Crimea isn't exactly a massive conquest, nor did it take much in the way of resources to pull the peninsula back into the Russian orbit. But already, Russia is reporting the economic indigestion that tends to follow an imperialist meal. The expenses and uncertainties involved in biting off a piece of another country rattled investors and sent money elsewhere. That might not have mattered if Russia was a wealthy country that could afford the luxury of bullying its neigbors. But it's not, and so Putin and company are discovering very quickly that belligerence tends to come with sanctions more effective than the ones politicians prattle about.
According to Darya Korsunskaya at Reuters:
In February Russia's gross domestic product eked out growth of just 0.3 percent year-on-year, down from 0.7 percent in January, Russia's Deputy Economy Minister Andrei Klepach said.
Last year the economy grew by just 1.3 percent, far below initial forecasts, but there had been hopes that growth would rebound this year. Instead Russia's economic performance is deteriorating further as the international tensions around Ukraine lead capital to flee Russia. ...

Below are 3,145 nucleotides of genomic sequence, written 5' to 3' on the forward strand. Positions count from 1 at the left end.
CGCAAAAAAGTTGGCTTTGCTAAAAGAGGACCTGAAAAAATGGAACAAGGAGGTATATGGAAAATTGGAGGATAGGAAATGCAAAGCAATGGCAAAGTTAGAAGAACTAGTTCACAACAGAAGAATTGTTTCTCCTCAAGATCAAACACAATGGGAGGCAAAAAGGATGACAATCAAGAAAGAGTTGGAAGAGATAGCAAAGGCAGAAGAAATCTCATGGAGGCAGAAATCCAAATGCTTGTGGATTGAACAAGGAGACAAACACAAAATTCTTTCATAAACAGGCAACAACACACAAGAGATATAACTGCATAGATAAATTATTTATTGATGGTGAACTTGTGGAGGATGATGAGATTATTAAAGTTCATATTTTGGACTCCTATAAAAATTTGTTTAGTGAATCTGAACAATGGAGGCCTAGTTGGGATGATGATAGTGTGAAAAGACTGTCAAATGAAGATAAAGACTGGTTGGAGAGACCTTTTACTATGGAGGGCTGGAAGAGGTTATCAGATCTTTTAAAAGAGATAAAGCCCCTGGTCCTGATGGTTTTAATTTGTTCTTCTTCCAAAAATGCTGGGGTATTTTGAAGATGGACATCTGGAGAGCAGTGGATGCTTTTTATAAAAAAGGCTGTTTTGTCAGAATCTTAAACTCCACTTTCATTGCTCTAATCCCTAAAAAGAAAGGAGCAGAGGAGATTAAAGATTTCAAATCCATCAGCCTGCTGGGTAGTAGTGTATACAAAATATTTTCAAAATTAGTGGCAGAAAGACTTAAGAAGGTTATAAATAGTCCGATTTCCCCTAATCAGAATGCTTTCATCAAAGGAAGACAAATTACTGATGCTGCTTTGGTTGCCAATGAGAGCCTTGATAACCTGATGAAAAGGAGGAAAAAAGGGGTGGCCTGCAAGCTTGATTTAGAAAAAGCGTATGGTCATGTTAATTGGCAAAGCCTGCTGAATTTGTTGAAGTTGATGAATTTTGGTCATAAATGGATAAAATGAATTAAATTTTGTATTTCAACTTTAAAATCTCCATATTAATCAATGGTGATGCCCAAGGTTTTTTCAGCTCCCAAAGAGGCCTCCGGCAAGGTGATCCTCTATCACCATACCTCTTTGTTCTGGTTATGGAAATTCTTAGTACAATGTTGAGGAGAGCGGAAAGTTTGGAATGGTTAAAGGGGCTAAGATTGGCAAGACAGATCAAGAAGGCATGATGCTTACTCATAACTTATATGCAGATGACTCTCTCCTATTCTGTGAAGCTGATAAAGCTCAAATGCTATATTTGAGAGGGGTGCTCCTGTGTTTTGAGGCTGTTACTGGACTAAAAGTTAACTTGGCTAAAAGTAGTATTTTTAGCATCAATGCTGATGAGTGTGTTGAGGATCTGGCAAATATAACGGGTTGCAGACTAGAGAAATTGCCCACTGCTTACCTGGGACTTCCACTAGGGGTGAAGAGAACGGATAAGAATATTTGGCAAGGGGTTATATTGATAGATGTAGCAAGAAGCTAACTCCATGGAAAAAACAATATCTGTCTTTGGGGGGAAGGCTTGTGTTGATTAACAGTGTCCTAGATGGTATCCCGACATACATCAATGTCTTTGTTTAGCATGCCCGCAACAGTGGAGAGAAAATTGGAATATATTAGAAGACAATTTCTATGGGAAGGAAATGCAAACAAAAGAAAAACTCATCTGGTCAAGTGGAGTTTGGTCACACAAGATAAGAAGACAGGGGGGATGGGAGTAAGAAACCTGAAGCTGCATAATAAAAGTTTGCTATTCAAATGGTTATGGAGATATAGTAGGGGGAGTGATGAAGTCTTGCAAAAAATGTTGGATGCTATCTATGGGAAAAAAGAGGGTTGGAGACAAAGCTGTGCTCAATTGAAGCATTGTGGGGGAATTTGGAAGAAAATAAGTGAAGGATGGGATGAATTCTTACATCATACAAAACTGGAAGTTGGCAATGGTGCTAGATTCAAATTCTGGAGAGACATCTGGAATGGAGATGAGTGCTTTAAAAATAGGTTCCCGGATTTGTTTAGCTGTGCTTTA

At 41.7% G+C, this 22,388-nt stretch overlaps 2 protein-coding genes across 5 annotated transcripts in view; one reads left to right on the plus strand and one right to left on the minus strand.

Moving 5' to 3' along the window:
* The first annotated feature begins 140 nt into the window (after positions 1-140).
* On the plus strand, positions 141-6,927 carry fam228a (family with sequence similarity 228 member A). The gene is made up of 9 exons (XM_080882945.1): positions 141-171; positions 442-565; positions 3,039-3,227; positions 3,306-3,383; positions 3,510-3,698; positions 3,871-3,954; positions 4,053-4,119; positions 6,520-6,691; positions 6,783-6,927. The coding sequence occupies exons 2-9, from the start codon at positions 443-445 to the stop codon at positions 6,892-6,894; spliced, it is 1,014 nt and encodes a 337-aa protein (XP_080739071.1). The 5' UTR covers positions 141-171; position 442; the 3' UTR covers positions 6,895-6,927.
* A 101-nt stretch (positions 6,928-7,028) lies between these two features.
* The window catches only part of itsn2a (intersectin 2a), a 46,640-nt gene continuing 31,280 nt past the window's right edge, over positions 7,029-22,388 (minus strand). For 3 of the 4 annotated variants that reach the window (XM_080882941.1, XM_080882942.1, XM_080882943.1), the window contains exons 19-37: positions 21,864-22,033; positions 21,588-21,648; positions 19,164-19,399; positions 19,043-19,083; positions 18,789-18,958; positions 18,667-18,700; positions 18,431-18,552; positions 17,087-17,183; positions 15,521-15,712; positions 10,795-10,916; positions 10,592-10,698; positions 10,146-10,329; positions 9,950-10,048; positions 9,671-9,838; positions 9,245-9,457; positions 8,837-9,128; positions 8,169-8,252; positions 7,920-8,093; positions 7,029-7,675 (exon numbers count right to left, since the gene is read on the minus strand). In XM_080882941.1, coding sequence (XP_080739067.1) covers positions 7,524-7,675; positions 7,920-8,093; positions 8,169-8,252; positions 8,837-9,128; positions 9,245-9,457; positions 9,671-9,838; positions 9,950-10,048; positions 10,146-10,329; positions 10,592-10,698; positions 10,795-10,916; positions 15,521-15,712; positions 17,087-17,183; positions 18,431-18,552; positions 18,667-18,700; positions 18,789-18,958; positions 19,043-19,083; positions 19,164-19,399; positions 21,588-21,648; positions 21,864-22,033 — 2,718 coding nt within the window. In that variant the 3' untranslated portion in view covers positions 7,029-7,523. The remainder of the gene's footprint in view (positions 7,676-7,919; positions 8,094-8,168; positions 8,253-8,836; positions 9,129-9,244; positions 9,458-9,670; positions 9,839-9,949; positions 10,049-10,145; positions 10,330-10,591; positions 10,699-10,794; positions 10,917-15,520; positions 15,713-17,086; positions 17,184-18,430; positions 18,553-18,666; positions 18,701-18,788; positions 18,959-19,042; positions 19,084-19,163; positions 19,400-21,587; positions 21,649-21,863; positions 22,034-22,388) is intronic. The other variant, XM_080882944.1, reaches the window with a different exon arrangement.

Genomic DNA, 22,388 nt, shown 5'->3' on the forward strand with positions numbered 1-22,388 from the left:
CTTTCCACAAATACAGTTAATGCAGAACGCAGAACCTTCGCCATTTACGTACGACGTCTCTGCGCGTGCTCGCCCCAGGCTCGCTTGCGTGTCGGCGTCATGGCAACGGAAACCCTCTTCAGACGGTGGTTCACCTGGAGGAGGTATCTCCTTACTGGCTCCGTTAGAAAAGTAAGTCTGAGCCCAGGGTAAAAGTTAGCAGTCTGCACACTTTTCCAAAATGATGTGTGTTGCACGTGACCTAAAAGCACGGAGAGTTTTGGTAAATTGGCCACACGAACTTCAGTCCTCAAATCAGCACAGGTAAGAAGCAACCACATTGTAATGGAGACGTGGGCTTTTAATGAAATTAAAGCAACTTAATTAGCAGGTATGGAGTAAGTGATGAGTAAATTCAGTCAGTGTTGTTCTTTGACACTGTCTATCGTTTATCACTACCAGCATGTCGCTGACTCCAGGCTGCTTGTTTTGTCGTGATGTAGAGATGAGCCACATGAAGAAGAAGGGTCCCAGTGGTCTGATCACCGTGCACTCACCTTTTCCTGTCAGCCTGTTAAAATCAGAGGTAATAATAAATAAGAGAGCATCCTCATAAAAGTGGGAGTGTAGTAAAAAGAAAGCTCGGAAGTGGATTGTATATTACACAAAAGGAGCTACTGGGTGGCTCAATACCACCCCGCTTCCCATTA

While Russia's economic growth slows, inflation is shooting up. The Economy Ministry expects inflation to reach 6.9-7.0 percent in March, up from 6.2 percent in February.
The sharp rise illustrates how a slumping rouble is feeding into higher import prices, as both Russians and foreigners scramble to get out of rouble investments.
Note that this has little to do with formal sanctions, according to reports. Bureaucratic penalties, to the extent they work at all, don't function with the speed of scared investors getting their money the hell out.
Empire probably doesn't have to be universally ruinous to the conqueror. There may be a temporary upside if you're Roman or medieval Spanish about it and just suck the conquests dry while worrying little about economic ties with people who see peaceful, predictable environments as the best hosts for their business efforts. That might work, for a bit.
But that's not the modern world. In a piece for The Atlantic advocating for an American Empire, Robert D, Kaplan concedes, "the real problem with imperialism is not that it is evil, but rather that it is too expensive and therefore a problematic grand strategy for a country like the United States. Many an empire has collapsed because of the burden of conquest."
Russia won't collapse over Crimea. But it will gag over the tab for a while.